Eleven apprentices from the Fiji National University’s (FNU) National Productivity and Training Centre (NTPC) were recruited for employment under the National Apprenticeship Training Scheme by Aquaheat South Pacific Limited.
The National Apprenticeship Scheme is a tripartite agreement between the apprentice, the employer, and the NTPC.
NTPC Manager Apprenticeship and National Trade Test Alvin Lal said they have noted an increase in the recruitment of apprentices from employers as businesses expand their operations.
“If employers start training apprentices, this is a very good indicator to us that they want to invest in the development a skilled work force for their organisation,” he said.
“This year we have registered some new employers and they have already started training under Apprenticeship Scheme. We have also received interest from other business operators and our team is working very closely with them to get them on board.”
Lal said the marked increase in interest from employers is a positive indication for more apprenticeship opportunities.
“If a student wants to come on apprenticeship and they don’t have an employer they can always come and see us and meet with us. After a short interview we will assist them in finding an employer. Some employers depend on us to screen the participants before we recommend them to join their organizations.”
“Apprenticeship programs prove beneficial as it prepares workers for the organisation and within the type of organization culture that they want them to be in.”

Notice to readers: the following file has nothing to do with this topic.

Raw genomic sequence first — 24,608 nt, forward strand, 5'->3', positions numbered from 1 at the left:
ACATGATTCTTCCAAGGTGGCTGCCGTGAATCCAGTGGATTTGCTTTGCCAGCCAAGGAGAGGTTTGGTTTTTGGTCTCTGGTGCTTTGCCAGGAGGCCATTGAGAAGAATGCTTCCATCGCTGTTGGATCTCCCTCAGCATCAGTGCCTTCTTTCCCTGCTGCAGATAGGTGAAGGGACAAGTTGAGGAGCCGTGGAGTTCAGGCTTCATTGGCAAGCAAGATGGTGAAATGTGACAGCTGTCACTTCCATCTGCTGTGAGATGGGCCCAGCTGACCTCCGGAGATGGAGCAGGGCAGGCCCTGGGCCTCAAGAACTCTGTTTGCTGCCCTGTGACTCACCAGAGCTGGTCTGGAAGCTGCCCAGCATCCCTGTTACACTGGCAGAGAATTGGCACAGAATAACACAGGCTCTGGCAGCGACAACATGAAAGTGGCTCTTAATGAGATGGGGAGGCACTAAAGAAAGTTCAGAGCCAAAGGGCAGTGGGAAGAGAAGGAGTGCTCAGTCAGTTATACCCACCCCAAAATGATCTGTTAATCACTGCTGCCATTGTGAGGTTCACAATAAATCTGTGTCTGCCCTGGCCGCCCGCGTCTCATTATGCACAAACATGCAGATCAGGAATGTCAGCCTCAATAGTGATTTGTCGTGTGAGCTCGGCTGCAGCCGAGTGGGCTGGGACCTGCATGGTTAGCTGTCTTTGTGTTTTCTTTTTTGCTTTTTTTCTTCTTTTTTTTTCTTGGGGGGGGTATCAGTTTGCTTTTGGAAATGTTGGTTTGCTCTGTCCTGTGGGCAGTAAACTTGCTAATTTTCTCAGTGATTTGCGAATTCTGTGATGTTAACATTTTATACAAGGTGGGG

Lal also encouraged more female participation in trade related environments.
With more than 30 females currently recruited in apprenticeship positions enabled through NTPC, Lal said females were as capable as men in trade.
“We have seen that females equally work well in these trade related work environments so if you are a female wanting to work in a trade related environment, then the apprenticeship can provide you with a head start.”
Newly recruited apprentice, Selina Grace said jumping into trade was a little out of her comfort zone, but she relished the opportunity.
“I wanted to try something new,” she said.
“This is a really great opportunity as there are not a lot of females in trade. Before this I was studying at a different University and because my cousin had studied trade, I thought to take it up because I was already familiar with the field.”
The apprentices are contracted for four years and are supervised and instructed by competent industry specialists. They will be paid as employees while learning and studying for academic certificates and diplomas part-time at university.
“The apprenticeship is a fully sponsored training which means the fees and other costs of training are paid by the employer. Students just have to serve their apprenticeship and study and keep on learning. With that right attitude, they will be able to successfully complete the apprenticeship training.”
To find out more about the National Apprenticeship Scheme, contact: